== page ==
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Autophagy is a process by which components of the cell are degraded to maintain essential activity and viability in response to nutrient limitation. Extensive genetic studies have shown that the yeast ATG1 kinase has an essential role in autophagy induction. Furthermore, autophagy is promoted by AMP activated protein kinase (AMPK), which is a key energy sensor and regulates cellular metabolism to maintain energy homeostasis. Conversely, autophagy is inhibited by the mammalian target of rapamycin (mTOR), a central cell-growth regulator that integrates growth factor and nutrient signals. Here we demonstrate a molecular mechanism for regulation of the mammalian autophagy-initiating kinase Ulk1, a homologue of yeast ATG1. Under glucose starvation, AMPK promotes autophagy by directly activating Ulk1 through phosphorylation of Ser 317 and Ser 777. Under nutrient sufficiency, high mTOR activity prevents Ulk1 activation by phosphorylating Ulk1 Ser 757 and disrupting the interaction between Ulk1 and AMPK. This coordinated phosphorylation is important for Ulk1 in autophagy induction. Our study has revealed a signalling mechanism for Ulk1 regulation and autophagy induction in response to nutrient signalling.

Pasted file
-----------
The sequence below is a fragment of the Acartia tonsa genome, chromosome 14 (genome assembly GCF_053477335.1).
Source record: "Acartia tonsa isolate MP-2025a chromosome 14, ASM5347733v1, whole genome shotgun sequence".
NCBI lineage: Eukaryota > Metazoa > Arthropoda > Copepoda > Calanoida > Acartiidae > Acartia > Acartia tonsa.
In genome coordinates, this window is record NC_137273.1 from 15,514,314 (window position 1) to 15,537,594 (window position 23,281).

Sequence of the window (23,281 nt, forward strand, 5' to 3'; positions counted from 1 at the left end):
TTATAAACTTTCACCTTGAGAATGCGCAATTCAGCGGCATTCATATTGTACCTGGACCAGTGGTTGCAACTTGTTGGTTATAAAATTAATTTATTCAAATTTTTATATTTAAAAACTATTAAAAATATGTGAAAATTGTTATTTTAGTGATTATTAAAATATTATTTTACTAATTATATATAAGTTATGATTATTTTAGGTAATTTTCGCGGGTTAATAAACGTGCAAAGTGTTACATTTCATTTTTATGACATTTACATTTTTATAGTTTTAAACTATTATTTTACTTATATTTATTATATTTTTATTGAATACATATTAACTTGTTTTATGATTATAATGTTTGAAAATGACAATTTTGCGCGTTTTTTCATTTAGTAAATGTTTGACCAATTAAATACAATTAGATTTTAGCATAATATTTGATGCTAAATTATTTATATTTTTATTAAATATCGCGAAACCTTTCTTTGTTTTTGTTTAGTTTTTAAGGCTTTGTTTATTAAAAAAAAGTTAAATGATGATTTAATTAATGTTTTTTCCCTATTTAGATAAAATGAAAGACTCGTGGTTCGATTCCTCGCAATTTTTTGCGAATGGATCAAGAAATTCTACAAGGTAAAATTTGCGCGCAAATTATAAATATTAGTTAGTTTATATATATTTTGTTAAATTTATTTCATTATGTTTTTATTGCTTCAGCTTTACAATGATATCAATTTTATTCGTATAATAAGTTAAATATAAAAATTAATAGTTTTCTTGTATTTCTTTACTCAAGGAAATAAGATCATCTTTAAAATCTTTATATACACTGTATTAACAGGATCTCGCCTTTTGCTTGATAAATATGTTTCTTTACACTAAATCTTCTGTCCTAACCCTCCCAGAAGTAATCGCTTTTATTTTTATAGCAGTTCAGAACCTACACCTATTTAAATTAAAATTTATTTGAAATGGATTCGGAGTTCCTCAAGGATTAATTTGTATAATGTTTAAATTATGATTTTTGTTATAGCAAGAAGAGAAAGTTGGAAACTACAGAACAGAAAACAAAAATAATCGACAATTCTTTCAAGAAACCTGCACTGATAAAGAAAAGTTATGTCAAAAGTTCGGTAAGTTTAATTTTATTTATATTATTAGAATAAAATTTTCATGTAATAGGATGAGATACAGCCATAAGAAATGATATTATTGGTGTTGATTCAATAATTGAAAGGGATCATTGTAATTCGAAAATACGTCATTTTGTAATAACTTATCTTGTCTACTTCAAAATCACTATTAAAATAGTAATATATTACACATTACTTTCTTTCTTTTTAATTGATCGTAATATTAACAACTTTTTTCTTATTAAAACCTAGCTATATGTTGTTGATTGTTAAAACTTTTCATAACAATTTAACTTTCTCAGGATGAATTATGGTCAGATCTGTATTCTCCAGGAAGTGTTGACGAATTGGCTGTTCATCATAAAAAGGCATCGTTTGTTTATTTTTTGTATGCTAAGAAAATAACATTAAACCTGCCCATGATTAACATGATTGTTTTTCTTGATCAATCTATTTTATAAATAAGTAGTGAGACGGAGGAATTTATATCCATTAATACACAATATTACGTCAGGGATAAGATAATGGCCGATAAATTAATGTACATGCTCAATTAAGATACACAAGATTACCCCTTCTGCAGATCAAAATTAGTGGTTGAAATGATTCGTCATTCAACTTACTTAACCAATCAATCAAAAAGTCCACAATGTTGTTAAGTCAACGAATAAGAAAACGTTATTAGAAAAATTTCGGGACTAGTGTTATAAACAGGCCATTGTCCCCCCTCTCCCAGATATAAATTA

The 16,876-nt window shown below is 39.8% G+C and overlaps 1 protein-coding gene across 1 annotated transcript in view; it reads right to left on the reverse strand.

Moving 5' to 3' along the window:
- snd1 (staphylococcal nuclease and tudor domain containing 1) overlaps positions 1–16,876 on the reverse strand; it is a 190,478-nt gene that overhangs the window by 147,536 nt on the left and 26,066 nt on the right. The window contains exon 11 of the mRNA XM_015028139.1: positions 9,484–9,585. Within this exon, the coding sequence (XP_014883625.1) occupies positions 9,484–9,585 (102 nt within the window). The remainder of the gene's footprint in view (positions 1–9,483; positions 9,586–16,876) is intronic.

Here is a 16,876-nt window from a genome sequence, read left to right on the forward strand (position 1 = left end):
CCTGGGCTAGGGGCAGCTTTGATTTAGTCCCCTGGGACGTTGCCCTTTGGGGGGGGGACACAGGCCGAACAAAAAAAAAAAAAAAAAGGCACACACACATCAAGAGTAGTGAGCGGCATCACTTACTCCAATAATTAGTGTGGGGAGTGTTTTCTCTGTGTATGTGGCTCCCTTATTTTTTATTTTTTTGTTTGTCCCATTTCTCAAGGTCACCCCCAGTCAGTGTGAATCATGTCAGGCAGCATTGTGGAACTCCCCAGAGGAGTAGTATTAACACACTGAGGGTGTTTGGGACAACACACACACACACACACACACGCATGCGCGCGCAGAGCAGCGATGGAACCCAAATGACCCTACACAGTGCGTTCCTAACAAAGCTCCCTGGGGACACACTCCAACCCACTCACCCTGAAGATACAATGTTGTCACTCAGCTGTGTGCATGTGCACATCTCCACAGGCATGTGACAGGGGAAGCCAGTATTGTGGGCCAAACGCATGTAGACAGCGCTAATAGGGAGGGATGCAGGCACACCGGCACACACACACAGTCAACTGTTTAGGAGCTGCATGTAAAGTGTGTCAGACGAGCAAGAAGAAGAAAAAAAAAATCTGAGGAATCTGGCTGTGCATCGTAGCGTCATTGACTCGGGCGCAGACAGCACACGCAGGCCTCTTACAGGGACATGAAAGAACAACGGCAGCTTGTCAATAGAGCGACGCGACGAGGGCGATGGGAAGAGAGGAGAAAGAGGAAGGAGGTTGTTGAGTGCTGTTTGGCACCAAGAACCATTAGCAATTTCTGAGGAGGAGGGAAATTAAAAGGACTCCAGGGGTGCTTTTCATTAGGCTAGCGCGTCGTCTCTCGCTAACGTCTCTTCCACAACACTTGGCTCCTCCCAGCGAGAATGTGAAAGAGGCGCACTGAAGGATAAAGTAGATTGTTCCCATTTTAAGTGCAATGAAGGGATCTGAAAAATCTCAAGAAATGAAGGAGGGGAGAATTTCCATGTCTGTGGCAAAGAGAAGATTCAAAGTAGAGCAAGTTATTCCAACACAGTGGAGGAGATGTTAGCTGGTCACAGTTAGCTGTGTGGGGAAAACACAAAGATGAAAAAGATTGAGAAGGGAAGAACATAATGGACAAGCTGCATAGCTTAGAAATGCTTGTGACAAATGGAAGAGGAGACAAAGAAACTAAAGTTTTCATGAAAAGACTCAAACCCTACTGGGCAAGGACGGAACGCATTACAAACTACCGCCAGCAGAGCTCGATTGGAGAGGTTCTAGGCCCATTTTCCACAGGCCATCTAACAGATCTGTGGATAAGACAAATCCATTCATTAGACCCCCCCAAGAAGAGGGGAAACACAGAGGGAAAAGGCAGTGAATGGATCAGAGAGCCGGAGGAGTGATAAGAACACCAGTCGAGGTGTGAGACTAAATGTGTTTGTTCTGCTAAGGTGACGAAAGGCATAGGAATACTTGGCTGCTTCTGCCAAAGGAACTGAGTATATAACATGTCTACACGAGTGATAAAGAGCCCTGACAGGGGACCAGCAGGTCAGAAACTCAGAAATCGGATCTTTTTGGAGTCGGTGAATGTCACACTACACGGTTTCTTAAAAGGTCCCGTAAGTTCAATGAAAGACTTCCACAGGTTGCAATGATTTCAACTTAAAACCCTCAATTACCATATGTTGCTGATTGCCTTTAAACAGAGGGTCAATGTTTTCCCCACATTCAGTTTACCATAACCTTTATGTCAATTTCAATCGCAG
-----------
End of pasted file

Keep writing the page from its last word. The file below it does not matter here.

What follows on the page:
Under nutrient starvation, cells initiate a lysosomal-dependent self-digestive process known as autophagy, whereby cytoplasmic contents, such as damaged proteins and organelles, are hydrolyzed to generate nutrients and energy to maintain essential cellular activities1–4. Autophagy is a tightly regulated process and defects in autophagy have been closely associated with many human diseases, including cancer, myopathy and neurodegeneration5–7. Autophagy has also been implicated in clearance of pathogens and antigen presentation8–10. Genetic studies in Saccharomyces cerevisiae have defined the autophagy machinery11–13. Among the components of this machinery, the ATG1 kinase, which forms a complex with ATG13 and ATG17, is a key regulator in autophagy initiation14–18. Mammals have ATG1 homologues, Ulk1 and Ulk2 (refs 19, 20), and the mammalian counterparts of ATG13 and ATG17 are reported as mATG13 and FIP200, respectively3,21–22. However, the mechanism underlying Ulk1 regulation is largely unknown, although a modest Ulk1 activation induced by nutrient starvation has been reported18,21,23.